You might say “Of course these companies are putting LGBTQIA+ stories at the top of your feed because of your viewing history.” Yet, in fact, nearly all of the content that we stream is G-rated kids’ stuff. On the rare occasions when I’m able to watch a movie for grown-ups, it will be one without romance or sex of any kind.

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Shopping in Concord, Massachusetts: Bring your Mask

“In consideration of the health and safety of our employees and guests who have not been fully vaccinated, Masks are Required AT ALL TIMES Inside the Cheese Shop.”

Vaccinations have been widely available for two months here in Maskachusetts. There will always be those who aren’t vaccinated, however, either because they #DenyScience, have an unusual medical situation, are infants (though maybe the vaccine can be given right as a baby is coming out?), etc. Therefore, doesn’t this sign translate to “masks now, masks tomorrow, masks forever”?

#AbundanceOfCaution was the general rule for the shopping district. Although the governor’s 69 orders no longer require masks, the merchants have stepped in with their own unconditional mask requirements:

The ultimate expression of caution is to close the retail store altogether:

All photos from June 8.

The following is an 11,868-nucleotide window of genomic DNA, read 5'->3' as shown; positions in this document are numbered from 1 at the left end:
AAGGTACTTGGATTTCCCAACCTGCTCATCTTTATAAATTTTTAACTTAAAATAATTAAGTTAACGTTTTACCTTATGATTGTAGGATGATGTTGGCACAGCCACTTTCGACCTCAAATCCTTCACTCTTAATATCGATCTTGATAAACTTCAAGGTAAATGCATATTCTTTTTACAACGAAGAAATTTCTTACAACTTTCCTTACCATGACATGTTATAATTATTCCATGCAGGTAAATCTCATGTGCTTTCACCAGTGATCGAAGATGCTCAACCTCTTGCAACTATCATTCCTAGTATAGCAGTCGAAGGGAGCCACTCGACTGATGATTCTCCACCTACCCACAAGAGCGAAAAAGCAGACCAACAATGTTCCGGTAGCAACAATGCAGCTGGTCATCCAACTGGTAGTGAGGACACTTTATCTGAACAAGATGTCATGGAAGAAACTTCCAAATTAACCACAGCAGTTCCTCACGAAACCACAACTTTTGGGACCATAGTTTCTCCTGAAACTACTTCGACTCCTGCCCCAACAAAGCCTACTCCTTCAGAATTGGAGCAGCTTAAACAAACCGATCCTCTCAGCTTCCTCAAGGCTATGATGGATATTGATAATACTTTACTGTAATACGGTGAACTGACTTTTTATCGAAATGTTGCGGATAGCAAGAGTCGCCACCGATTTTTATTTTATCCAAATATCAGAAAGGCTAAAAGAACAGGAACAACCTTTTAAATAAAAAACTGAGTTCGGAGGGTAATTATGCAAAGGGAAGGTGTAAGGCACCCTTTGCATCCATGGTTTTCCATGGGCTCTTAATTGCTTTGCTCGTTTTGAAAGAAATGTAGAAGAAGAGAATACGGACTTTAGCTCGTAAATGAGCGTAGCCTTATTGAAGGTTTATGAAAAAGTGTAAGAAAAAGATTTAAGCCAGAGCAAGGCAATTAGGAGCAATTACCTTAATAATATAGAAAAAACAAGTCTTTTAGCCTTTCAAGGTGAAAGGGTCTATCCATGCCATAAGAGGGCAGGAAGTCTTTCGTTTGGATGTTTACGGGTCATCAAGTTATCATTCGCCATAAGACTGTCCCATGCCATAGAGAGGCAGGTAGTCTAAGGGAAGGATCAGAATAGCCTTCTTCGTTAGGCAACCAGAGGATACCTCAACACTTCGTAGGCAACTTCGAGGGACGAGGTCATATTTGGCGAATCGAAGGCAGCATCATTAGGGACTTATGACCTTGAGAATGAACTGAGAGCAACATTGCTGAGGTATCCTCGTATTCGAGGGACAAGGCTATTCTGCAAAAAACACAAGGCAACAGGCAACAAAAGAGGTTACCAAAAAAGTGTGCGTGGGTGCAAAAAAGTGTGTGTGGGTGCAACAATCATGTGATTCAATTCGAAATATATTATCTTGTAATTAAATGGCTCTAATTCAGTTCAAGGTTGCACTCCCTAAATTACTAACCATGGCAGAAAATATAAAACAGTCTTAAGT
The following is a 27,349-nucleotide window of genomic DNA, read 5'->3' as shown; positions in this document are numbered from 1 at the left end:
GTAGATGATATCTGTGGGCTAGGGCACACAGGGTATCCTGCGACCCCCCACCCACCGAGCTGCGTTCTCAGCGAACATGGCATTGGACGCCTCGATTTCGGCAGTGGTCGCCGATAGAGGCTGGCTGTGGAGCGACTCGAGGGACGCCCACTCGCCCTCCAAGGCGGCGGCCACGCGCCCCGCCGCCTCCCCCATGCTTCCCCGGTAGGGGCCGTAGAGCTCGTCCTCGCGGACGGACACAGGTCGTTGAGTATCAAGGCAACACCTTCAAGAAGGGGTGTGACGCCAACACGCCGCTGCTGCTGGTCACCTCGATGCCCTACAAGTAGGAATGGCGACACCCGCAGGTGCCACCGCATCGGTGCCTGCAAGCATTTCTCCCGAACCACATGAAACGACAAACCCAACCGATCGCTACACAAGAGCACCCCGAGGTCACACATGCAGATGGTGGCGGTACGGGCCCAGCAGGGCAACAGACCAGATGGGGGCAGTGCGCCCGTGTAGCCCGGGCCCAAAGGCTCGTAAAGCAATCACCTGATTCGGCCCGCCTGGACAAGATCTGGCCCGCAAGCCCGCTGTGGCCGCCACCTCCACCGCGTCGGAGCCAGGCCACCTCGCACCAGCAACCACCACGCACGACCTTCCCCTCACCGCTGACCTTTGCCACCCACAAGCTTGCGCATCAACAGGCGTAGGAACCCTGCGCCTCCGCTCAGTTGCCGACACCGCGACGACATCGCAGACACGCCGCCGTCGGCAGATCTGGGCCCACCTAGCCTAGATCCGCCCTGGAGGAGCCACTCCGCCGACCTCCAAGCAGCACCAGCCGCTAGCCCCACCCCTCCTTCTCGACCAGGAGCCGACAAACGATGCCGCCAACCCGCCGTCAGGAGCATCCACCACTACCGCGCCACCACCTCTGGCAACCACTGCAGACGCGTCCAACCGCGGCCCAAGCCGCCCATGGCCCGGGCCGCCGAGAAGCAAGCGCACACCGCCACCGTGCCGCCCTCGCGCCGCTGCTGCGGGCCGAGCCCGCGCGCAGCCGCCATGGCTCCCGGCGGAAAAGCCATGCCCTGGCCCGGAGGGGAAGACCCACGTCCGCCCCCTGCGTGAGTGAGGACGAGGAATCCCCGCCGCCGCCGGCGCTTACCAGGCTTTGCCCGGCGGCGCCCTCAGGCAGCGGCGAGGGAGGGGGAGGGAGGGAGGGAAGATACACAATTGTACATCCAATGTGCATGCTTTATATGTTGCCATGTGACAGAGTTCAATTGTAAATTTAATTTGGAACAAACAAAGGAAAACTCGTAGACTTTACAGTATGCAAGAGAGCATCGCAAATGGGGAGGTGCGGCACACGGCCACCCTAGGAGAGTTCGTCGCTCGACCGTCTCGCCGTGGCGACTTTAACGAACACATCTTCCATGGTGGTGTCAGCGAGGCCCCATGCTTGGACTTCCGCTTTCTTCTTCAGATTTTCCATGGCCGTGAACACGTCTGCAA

A few sights on the way to/from this shopping experience… a group of preschool children, age 2 and 3, marching outdoors in masks. It was 93 degrees out. A neighbor with a zoning-minimum 2-acre lot (welcome the undocumented so long as they can afford a $1 million vacant lot on which to build a $1 million structure) riding a lawnmower… in a surgical mask.

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Nobody wants to work, tinted window edition

I was chatting with a guy who runs an automotive tint film service with three employees. “I can’t hire anyone right now,” he says. What would someone expect to earn? “A high school graduate will make about $60,000 in the first year and $100,000 per year after three years,” he replied.

(Note that, at least with a family of 4, a household earning $100,000 per year is eligible for welfare (subsidized housing, subsidized health insurance) here in Massachusetts. So, technically, $100,000 per year is a poverty wage.)

Why does he need to hire people? If high school grads work their way up to $100,000 per year don’t they stay at the job indefinitely? “After a year or two,” he replied, “they lose their initiative. They don’t want to work on weekends. They don’t want to get up early. They don’t want to drive a long distance to a customer. They don’t have the commitment of a business owner. It was bad before the $600/week and now it is terrible.”

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Nobody wants to work, coastal North Carolina edition

If you’re a devoted reader you might recall 20-hour Bonanza flight over the North Pole, in which I discuss a plan to fly to Beaufort, North Carolina with some sea turtles.